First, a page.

So what brought Church into the news last week? She was invited to perform for the Trump inauguration–and she very publicly declined. On January 10 Church tweeted to Trump, “Your staff have asked me to sing at your inauguration, a simple Internet search would show I think you’re a tyrant. Bye.” The Huffington Post took Church’s suggestion and did a simple internet search. They found a December 2015 tweet saying calling Trump, “A Sith death eater…….and an amoeba. I really, really detest him.” On a British talk show in 2016 she said, “I don’t hate anybody, but I hate that man.”

Those remarks would actually make it seem rather odd that Church would even be invited by the Trump team.

Church, of course, is not the only performer to have said no to performing for the inauguration. According to a January 15 article in Business Insider these artists have also reportedly declined invitations: Elton John, Céline Dion, Garth Brooks, Kiss, Moby, Andrea Bocelli, David Foster and Rebecca Ferguson. Half of these names, by the way, beg the question of why someone who campaigned on the motto “Make American Great Again” would even invite them. Does the United States really not enough of its own musical talent that British, Canadian, Italian and Welsh performers need to be imported? Not that I have any objection to international talent, mind you, it just seems odd to invite them to sing at the inauguration of the U.S. president. I guess I have never thought about it before, but I do not picture U.S. artists being invited to perform for the inauguration or coronation of other nations’ leaders. (This is not unique to Trump, of course. Barack Obama’s inauguration included Yo-Yo Ma, Itzhak Perlman and Gabriela Montero–a Chinese-American born in Paris, an Israeli-American and a Venezuelan now residing in Spain).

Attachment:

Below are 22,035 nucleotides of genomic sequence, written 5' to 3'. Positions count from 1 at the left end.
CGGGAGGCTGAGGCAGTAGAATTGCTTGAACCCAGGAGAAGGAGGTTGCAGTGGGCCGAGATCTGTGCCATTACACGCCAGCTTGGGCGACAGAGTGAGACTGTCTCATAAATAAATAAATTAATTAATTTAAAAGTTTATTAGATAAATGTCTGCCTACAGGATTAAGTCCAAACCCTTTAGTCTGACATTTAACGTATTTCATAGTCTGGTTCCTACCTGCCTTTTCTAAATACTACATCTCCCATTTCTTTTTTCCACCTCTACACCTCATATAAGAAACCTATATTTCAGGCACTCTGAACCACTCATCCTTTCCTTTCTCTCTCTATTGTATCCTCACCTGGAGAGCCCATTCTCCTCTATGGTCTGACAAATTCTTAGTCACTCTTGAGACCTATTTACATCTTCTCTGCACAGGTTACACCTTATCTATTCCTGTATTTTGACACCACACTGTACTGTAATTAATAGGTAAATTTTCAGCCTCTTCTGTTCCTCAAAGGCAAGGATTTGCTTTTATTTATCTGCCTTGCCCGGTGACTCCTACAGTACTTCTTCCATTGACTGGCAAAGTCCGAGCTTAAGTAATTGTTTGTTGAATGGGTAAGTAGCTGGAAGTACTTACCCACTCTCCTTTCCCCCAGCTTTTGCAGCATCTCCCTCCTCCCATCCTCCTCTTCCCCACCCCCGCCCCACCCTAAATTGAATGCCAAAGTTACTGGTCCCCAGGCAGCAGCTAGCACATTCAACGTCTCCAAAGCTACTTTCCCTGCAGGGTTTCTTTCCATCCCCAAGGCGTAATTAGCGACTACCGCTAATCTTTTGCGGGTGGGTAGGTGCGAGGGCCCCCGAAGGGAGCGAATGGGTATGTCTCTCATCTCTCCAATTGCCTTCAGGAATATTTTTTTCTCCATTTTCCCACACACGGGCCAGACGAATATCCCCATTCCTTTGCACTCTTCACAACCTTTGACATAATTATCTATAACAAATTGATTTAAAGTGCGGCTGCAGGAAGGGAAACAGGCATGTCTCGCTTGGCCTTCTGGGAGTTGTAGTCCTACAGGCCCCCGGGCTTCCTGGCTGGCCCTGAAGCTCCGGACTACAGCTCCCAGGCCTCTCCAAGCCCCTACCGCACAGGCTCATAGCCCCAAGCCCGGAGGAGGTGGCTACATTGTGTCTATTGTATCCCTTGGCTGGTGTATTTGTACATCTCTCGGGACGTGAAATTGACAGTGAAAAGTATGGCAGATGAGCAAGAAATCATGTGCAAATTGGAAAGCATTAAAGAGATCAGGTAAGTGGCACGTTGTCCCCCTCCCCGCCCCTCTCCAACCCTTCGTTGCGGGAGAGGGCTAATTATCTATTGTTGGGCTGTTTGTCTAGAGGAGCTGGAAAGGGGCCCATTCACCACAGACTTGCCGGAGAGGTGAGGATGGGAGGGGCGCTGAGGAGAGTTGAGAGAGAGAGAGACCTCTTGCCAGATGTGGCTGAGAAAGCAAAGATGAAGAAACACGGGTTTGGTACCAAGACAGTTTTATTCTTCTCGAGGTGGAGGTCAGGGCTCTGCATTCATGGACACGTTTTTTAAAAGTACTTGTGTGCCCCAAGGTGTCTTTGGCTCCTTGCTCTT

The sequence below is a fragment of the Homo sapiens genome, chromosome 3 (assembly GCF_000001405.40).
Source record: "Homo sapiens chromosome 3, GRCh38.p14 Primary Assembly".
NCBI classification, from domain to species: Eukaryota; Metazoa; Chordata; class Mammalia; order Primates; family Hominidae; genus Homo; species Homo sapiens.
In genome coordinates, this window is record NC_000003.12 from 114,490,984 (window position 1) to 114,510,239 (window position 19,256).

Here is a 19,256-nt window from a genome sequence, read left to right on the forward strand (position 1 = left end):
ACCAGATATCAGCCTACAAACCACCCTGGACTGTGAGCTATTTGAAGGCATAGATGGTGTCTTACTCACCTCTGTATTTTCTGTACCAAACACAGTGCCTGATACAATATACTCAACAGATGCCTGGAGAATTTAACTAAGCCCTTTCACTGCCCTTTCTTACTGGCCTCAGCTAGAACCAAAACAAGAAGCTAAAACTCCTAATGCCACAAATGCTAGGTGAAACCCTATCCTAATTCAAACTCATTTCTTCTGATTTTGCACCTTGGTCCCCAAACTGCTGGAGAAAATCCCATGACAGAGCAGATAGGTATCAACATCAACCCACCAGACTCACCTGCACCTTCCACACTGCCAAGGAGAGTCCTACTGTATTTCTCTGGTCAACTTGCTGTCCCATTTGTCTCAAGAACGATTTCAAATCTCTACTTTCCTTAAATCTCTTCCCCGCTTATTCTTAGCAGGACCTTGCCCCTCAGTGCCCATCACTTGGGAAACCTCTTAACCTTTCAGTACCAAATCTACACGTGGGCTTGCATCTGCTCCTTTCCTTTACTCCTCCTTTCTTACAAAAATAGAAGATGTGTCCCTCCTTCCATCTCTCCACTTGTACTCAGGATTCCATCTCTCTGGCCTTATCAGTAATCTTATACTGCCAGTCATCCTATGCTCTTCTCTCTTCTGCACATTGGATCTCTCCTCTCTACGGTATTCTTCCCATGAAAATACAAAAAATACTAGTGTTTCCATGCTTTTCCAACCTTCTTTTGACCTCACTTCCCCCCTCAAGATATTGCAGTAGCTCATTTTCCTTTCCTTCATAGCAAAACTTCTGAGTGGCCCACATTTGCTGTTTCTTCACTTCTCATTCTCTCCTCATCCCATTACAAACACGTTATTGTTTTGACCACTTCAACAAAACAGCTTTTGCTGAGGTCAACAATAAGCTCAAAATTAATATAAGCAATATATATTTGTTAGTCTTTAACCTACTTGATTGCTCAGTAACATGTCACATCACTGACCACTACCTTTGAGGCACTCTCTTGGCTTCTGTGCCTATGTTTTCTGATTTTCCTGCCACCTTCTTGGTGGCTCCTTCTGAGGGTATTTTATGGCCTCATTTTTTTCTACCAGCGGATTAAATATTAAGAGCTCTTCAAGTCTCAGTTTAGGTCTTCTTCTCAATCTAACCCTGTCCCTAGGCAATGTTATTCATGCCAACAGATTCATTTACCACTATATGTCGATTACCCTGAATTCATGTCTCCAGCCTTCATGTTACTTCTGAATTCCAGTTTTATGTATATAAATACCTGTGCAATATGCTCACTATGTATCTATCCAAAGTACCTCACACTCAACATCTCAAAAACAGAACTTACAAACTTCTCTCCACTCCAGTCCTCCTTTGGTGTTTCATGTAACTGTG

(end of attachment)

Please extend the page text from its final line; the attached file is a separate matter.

None of this is the point of the post anyway. The point is that Church and the others have exercised their right not to provide services on behalf or in celebration of a person they do not like and/or disagree with–strongly, it would appear. If I were Charlotte Church and I believed that Donald Trump was a tyrant then I would decline too. In fact, if nothing else, I respect Church and friends for standing by their convictions and not accepting an invitation to perform at a very visible and, I imagine, very well compensated event because of their stance regarding the individual being inaugurated. After all, performing at the inauguration would imply approval of Trump, or at least an acceptance. Her voice is Charlotte Church’s business, it is how she makes her living, it is, in a manner of speaking, the service she provides. Still, though, it is hers and she should have the right to decide when, where and for whom to sing, should she not? Besides, it is not like there are not other performers who can provide songs for the inauguration. Garth Brooks said no but Toby Keith said yes. Charlotte Church said no but Jackie Evancho said yes. And so it goes.